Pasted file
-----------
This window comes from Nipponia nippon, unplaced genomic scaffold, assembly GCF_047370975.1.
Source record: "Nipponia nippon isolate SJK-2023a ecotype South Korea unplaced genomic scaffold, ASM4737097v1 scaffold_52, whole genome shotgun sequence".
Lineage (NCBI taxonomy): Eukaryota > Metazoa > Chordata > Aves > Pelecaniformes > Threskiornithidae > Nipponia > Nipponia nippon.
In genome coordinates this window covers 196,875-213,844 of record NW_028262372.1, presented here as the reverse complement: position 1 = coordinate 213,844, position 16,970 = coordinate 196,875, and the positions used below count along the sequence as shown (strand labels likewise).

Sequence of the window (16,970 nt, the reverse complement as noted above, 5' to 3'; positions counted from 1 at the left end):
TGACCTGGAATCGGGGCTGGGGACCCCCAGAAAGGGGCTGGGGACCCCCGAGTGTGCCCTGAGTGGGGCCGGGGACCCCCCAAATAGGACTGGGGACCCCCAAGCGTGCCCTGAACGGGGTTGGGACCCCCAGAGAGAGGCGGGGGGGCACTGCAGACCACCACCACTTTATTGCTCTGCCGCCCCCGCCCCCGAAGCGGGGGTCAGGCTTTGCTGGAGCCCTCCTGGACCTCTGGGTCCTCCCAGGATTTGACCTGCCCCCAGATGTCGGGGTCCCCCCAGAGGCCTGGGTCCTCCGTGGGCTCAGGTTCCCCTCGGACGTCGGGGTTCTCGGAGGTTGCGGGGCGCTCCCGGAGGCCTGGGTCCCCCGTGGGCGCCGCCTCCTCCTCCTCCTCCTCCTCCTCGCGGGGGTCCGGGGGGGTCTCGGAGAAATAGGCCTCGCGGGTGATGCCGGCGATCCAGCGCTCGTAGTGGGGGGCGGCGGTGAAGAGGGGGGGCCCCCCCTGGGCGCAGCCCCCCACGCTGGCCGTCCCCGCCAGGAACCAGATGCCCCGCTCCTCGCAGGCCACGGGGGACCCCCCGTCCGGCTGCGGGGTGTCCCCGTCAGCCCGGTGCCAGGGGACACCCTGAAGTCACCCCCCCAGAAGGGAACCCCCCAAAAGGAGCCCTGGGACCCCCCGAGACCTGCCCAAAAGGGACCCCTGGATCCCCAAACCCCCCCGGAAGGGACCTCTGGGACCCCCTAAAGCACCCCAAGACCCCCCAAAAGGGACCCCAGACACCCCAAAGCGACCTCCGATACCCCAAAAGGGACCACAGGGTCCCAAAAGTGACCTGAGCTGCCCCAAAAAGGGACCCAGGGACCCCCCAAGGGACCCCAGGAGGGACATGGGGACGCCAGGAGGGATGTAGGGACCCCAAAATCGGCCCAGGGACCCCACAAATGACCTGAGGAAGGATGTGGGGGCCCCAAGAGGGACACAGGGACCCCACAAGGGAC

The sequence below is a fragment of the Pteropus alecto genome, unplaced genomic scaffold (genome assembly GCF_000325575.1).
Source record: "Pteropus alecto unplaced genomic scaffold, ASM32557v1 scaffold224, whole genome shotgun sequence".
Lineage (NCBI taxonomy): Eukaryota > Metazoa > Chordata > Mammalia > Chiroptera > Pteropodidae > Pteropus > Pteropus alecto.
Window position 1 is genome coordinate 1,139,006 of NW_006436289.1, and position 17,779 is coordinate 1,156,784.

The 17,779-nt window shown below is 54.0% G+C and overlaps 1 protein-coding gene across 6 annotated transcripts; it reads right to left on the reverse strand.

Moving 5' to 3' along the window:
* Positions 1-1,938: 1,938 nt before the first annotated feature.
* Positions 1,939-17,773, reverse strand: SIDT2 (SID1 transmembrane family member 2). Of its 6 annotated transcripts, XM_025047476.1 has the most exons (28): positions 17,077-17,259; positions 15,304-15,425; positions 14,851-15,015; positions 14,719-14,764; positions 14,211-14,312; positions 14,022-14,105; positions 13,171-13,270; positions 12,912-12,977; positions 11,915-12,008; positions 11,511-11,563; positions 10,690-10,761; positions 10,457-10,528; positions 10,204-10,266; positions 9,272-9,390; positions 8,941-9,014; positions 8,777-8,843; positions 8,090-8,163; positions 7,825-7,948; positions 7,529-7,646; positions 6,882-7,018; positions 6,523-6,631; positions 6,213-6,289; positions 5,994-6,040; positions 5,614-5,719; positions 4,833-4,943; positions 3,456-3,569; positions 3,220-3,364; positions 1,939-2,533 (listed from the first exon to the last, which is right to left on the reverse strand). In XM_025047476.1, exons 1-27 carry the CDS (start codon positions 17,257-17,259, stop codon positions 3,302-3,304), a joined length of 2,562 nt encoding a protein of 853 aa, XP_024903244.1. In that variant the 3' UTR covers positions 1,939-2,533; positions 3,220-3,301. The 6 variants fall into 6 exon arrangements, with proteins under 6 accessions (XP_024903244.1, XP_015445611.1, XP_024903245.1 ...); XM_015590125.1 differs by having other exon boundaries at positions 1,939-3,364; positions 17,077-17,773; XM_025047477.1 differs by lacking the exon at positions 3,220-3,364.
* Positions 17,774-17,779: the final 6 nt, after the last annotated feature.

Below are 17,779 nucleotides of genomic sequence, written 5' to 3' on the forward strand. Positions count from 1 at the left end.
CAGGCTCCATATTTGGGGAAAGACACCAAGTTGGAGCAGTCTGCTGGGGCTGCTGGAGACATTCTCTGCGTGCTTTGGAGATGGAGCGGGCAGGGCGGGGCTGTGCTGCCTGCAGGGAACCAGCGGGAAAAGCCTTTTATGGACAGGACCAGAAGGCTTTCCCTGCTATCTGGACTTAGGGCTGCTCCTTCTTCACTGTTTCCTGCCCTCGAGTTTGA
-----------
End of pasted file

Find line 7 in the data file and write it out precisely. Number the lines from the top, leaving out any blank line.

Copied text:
The sequence below is a fragment of the Pteropus alecto genome, unplaced genomic scaffold (genome assembly GCF_000325575.1).